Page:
Gigantic building constructed to cover up Chernobyl nuclear disaster

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More than 30 years ago now in April 1986 the world witnessed its biggest nuclear disaster ever with the Chernobyl power plant meltdown. The accident occurred after a failed stress test was performed on one of the reactors. It has since been recognized that the design of this reactor was flawed and another heavily contributing factor was that the staff in the facility were inadequately trained. As a result of the catastrophic meltdown, the steam explosion and fires that burned along with it released more than 5 percent of the radioactive core into the atmosphere. 31 workers died as a direct cause of the accident with the majority from such a heavy dose of radiation poisoning.

After a lengthy construction period a huge steel structure has finally been finished and shifted into place to cover up and in theory stop anymore radiation escaping from the disaster zone into the atmosphere. This mammoth building weighs a whopping 36,000 tons and is reported to be the size of three entire football fields. The arch shaped structure is 110 metres tall, 165 metres long and spans a distance of 260 metres. It was built in an empty area beside the disaster site and was slid into place using a huge amount of hydraulic machinery to make it happen. Engineers had predicted the move would take around five days but their estimations were way off with it taking two whole weeks to shift the building. It now holds the title of the largest moveable land-based structure ever to be built.

The sealed building now rests over the failed reactor 4 and will allow the engineers to dismantle the reactor inside and somewhat safely try to remove the fuel and radioactive materials. They will be packing them for disposal elsewhere and is an extremely important step in finally removing the nuclear hazards from the site. In 2011 the cost of the shelter was approximated at a staggering €1.5 billion which was donated by more than 40 governments all around the globe.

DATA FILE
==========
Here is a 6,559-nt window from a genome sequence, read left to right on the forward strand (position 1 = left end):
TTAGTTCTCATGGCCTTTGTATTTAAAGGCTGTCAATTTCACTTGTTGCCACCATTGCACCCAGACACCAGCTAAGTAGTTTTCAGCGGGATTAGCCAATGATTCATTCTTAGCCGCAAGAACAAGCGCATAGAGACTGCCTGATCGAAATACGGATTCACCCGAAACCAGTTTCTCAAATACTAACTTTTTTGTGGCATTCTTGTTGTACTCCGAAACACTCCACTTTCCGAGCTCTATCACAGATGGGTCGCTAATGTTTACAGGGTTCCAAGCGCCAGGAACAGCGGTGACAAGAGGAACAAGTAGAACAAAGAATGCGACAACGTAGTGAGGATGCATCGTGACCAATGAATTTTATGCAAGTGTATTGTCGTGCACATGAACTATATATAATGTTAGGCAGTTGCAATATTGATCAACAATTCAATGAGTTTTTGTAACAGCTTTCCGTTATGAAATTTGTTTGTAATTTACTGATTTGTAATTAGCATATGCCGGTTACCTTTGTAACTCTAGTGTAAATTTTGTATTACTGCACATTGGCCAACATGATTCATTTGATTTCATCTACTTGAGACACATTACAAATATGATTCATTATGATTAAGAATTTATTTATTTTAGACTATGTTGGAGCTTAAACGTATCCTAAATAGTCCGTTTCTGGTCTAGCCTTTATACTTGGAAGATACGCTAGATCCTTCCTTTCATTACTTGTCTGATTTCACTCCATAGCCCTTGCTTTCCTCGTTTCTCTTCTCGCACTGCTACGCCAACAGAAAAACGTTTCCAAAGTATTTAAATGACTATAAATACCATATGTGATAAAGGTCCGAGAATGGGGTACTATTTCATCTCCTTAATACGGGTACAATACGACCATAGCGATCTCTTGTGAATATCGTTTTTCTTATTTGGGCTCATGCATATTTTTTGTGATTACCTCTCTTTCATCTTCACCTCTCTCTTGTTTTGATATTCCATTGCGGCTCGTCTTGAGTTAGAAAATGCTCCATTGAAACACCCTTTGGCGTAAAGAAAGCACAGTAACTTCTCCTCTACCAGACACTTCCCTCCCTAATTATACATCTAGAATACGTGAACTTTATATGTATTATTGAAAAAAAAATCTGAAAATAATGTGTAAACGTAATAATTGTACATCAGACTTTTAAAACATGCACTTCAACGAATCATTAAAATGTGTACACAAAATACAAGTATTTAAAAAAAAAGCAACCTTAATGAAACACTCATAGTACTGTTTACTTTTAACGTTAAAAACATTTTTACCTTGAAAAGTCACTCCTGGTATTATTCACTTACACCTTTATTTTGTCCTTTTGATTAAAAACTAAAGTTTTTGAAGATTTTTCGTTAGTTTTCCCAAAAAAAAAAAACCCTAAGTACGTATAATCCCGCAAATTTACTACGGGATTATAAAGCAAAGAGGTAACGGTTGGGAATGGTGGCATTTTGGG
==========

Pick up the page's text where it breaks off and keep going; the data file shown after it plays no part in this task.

Even though this might look great to the world it doesn’t eliminate the fact that so much radioactive material over the years was already able to escape. Rain and winds carrying the waste product of course have landed across many miles of land contaminating a wide area around Pripyat and the surrounding Chernobyl lands. Their has been a definite increase in thyroid cancer rates specifically among people who were living in nearby areas with contamination. It is unclear and almost impossible to tell just how many deaths are directly attributable to the radiation caused by the reactor meltdown.

Tourism has increased exponentially since 2011 when Chernobyl was officially declared to be a tourist attraction with tour operators taking people into the old exclusion zone and ghost town of Pripyat. One particular tour company SoloEast, has reported to be taking an approximate ten thousand people into the area each year. They say that once their customers are near the exclusion zone they are not to touch anything within the area and they are not to eat or drink food or drinks that haven’t been brought in from outside. They are told not to try and take any souvenirs from the zone back out with them as it is highly likely to be contaminated.

In recent years, the Chernobyl nuclear explosion site, and nearby ghost town of Pripyat, Ukraine, have seen an increase in tourist interest

You might be thinking these people are absolutely crazy for wanting to visit this devastated area but radiation levels have dropped significantly since the accident occurred. People are definitely not safe staying in the area but many are willing to take a little extra dose of radiation to see the fascinating ghost town with its lifestyle shown stuck in time. Radiation levels have been measured at 10 times higher than normal but the government now allows people into the zone as it’s not seen as a significant risk.